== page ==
Trump Adviser Kushner Gets Permanent Security Clearance

Jared Kushner finally gets permanent security clearance

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President Donald Trump's senior adviser and son-in-law Jared Kushner has received his permanent security clearance, The New York Times reported Wednesday.

White House officials have blamed the delay in Kushner receiving his security clearance on administrative backlogs normal to a new administration, as well as the complicated nature of his application. Kushner had reportedly been operating on an interim clearance for more than a year, while he managed a vast portfolio ranging from relations with Mexico to Middle East peace.

Lowell in his statement said Kushner had cooperated with all investigations into the Trump campaign and administration. "Having completed all of these processes, he's looking forward to continuing to do the work the president has asked him to do".

The Mueller probe has also hung over Kushner's status in the White House, in part because some of the matters under investigation relate to his role during the campaign and the transition, including contacts with Russians, as well as events that occurred in the early months of the Trump presidency, such as the firing of former FBI Director James Comey.

That was not the case, the person said, adding that Kushner's clearances were approved by career officials after the completion of the Federal Bureau of Investigation background check and that the president was not involved in the process. His interview lasted more than six hours. "In each occasion, he answered all questions asked and did whatever he could to expedite the conclusion of all the investigation".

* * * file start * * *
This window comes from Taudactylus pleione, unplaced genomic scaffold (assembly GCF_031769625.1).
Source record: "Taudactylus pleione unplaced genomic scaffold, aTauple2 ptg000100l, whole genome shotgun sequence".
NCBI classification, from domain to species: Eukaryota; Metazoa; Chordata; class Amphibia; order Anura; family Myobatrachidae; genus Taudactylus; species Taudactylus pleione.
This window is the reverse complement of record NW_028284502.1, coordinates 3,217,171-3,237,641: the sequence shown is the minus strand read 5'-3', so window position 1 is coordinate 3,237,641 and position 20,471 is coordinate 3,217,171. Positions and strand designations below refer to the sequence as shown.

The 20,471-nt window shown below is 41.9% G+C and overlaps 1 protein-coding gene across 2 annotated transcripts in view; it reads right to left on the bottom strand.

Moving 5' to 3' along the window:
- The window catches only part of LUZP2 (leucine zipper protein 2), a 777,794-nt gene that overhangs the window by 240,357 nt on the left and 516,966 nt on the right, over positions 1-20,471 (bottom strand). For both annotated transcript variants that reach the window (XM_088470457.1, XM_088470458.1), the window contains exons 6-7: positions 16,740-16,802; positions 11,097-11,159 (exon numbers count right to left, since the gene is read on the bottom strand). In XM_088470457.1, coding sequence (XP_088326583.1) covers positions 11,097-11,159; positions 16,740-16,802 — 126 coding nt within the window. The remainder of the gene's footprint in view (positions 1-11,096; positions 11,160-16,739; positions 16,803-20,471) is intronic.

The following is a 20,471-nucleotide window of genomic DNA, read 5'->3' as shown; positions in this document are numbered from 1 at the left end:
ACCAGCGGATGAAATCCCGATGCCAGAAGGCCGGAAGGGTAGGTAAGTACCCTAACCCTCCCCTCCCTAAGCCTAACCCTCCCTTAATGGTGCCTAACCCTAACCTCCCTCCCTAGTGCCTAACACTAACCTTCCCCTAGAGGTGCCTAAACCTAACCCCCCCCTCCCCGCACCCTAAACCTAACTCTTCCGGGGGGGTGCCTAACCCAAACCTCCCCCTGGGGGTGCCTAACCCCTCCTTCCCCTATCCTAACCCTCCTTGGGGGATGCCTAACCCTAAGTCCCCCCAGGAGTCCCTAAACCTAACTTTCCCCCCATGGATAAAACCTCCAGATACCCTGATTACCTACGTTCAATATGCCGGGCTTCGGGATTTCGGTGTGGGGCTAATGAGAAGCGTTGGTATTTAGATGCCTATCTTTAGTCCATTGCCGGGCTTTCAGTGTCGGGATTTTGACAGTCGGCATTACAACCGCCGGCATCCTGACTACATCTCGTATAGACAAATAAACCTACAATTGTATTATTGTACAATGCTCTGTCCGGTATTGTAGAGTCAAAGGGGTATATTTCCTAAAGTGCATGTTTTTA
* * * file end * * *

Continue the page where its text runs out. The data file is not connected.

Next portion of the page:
Mark Zaid, a national security lawyer, said people who lose their interim security clearances are often able to get them restored after a fuller investigation of the issues that caused concern for security officers.

The New York Times, which first broke the news of Kushner getting his security clearance, notes that the process took almost a year and a half, which Trump administration officials claim was due to Kushner's complex foreign business dealings. Those clearances were stripped in February under a new White House policy. Kushner updated the SF-86 forms once more in June to include that meeting.

Part of that investigation is examining meetings Kushner attended in 2016 with Russian representatives and officials. This caps a almost 18- month review of his security application, which was held up after Kushner failed to disclose contacts he had with foreign officials - including Russians - as required by law.

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